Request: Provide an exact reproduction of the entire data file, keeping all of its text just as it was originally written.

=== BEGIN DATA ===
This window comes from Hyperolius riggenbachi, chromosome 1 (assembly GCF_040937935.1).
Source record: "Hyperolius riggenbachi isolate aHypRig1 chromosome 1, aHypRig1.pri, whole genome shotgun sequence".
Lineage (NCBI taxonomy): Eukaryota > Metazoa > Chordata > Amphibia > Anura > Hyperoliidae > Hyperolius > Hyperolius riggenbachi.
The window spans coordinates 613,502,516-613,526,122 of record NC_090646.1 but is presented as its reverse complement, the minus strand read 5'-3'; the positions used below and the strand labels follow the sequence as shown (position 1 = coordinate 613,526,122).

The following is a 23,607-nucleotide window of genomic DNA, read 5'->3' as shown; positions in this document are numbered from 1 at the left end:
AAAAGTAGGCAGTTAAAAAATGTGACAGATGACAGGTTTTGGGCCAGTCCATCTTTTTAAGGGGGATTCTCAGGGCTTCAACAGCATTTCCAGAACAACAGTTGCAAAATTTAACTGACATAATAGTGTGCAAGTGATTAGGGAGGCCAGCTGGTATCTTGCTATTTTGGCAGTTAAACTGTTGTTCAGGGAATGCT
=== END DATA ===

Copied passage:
This window comes from Hyperolius riggenbachi, chromosome 1 (assembly GCF_040937935.1).
Source record: "Hyperolius riggenbachi isolate aHypRig1 chromosome 1, aHypRig1.pri, whole genome shotgun sequence".
Lineage (NCBI taxonomy): Eukaryota > Metazoa > Chordata > Amphibia > Anura > Hyperoliidae > Hyperolius > Hyperolius riggenbachi.
The window spans coordinates 613,502,516-613,526,122 of record NC_090646.1 but is presented as its reverse complement, the minus strand read 5'-3'; the positions used below and the strand labels follow the sequence as shown (position 1 = coordinate 613,526,122).

The following is a 23,607-nucleotide window of genomic DNA, read 5'->3' as shown; positions in this document are numbered from 1 at the left end:
AAAAGTAGGCAGTTAAAAAATGTGACAGATGACAGGTTTTGGGCCAGTCCATCTTTTTAAGGGGGATTCTCAGGGCTTCAACAGCATTTCCAGAACAACAGTTGCAAAATTTAACTGACATAATAGTGTGCAAGTGATTAGGGAGGCCAGCTGGTATCTTGCTATTTTGGCAGTTAAACTGTTGTTCAGGGAATGCT